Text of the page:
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The Chesters, Drem

Pit Alignment (Prehistoric)

Site Name The Chesters, Drem

Classification Pit Alignment (Prehistoric)

Alternative Name(s) Foster Law

Canmore ID 56323

Site Number NT57NW 49

NGR NT 50991 78570

NGR Description From NT 5098 7831 to NT 5096 7876

Datum OSGB36 - NGR

Permalink http://canmore.org.uk/site/56323

Ordnance Survey licence number 100057073. All rights reserved.
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Administrative Areas

  • Council East Lothian
  • Parish Athelstaneford
  • Former Region Lothian
  • Former District East Lothian
  • Former County East Lothian

Archaeology Notes

NT57NW 49 5098 7831 to 5096 7876

See also NT57NW 1, NT57NW 47, NT57NW 51, NT57NW 65, NT57NW 114.

Scheduled (with NT57NW 41 and NT57NW 49 ) as Foster Law, pit alignment.

Information from Historic Scotland, scheduling document dated 16 December 1993.

The cropmarks of a closely spaced alignment of pits have been identified from aerial photographs to the W of The Chesters fort (NT57NW 1) and 350m WNW of Dalvreck farmsteading. The alignment runs in an N-S direction and is visible for about 470m from NT c.5098 7831 (adjacent to The Chesters) to NT c.5096 7876. The S half of the alignment is sinuous, whilst the more regular N half has only been recorded on recent aerial photographs (RCAHMSAP 1995). A series of pit-alignments has been recorded around The Chesters including NT57NW 46 and NT57NW 50 -52 and 114.

Information from RCAHMS (KB) 15 December 1999

Activities

Geophysical Survey (2012)

NT 504 782 – NT 506 784 (approx) The Chesters, Drem (SAM 90072) is one of the best preserved Iron Age hillforts in Scotland and is protected both by scheduling and as a PIC. However, the upstanding remains form just one element of an extensive Iron Age landscape evidenced by cropmarks identified through many years of aerial survey. Most notably, these comprise an extensive series of pit alignments which appear to reflect a cohesive system of land division potentially extending up to 5km2, and reaching as far as neighbouring hillforts at Kae Heughs (NT57NW 23) and Hanging Craig (NT57NW 89). Our project involves geophysical evaluation of these landscapes using a range of integrated and complementary techniques including standard fluxgate gradiometry and earth resistance survey. We also trialled two novel techniques currently under development and not previously used to any extent in Scotland: electrical resistivity tomography and electromagnetic survey. Gradiometry was used as the baseline technique to recover broad scale information and give wide coverage across the sites, with other techniques being used in targeted areas based on initial results and detailed field inspection.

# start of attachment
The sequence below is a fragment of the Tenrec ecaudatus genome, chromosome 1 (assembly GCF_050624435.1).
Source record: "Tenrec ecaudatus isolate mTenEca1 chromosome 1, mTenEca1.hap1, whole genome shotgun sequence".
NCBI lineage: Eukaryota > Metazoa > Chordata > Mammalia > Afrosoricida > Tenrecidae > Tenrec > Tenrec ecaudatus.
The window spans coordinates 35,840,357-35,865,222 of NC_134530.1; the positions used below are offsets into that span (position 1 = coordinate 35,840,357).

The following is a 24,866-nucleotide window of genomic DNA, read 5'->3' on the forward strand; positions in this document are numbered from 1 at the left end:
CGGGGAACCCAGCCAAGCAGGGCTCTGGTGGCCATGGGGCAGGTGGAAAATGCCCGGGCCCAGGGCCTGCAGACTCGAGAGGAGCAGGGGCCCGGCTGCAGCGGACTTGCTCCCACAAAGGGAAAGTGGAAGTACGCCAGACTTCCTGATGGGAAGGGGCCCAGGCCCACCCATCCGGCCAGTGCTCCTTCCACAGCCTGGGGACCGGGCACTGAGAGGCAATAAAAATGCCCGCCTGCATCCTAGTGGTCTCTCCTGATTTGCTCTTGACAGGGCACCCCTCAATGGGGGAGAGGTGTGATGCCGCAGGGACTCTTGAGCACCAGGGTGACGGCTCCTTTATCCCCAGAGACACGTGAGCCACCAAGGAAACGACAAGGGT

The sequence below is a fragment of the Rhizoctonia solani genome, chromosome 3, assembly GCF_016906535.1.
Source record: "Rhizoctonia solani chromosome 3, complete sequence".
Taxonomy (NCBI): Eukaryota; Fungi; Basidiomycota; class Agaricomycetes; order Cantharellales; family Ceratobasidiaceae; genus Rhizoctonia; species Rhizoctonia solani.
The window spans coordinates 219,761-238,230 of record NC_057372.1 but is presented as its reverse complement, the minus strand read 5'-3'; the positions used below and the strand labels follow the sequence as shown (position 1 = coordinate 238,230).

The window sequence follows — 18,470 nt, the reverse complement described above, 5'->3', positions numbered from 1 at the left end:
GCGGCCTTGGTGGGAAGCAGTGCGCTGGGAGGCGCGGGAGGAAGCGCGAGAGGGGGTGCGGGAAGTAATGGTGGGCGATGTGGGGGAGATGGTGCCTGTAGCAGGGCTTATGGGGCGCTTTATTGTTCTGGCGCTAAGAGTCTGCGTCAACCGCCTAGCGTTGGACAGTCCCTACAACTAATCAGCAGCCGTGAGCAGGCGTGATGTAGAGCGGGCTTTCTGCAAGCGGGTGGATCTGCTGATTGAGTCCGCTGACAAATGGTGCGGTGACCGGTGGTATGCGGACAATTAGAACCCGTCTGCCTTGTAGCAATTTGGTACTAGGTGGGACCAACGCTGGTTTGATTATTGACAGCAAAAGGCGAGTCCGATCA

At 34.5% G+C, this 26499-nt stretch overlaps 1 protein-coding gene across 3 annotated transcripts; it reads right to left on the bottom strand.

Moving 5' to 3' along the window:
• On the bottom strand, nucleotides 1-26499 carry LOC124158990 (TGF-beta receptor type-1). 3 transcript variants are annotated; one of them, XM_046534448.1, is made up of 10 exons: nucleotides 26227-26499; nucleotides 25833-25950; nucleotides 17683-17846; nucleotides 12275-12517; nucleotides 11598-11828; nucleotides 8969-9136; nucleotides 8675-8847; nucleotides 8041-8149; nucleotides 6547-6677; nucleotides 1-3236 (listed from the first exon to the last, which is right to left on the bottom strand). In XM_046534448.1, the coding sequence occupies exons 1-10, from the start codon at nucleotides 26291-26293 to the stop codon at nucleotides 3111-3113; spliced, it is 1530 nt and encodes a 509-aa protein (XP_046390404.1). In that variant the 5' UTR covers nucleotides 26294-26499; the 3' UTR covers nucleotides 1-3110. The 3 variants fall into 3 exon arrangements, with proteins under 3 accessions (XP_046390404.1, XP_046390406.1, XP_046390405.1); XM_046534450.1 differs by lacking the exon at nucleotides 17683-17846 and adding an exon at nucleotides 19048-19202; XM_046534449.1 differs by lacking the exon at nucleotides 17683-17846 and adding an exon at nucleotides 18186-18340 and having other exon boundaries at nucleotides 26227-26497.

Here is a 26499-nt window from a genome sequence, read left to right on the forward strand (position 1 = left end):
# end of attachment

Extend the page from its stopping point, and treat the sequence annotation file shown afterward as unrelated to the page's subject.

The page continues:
Results from work in September 2012 were generally positive and identified the cropmark features in most areas. Several new features have been identified, including at least one probable barrow, but more significant perhaps is the new data retrieved relating to the micro-topography of the pit alignment systems and the detailed relationships between these archaeological features and the local geology.

Archive: RCAHMS (intended). Reports: East Lothian SMR and RCAHMS (intended)

Funder: Historic Scotland

Ian Armit, University of Bradford

Chris Gaffney,

Tom Sparrow,

Finn Pope-Carter,

2012

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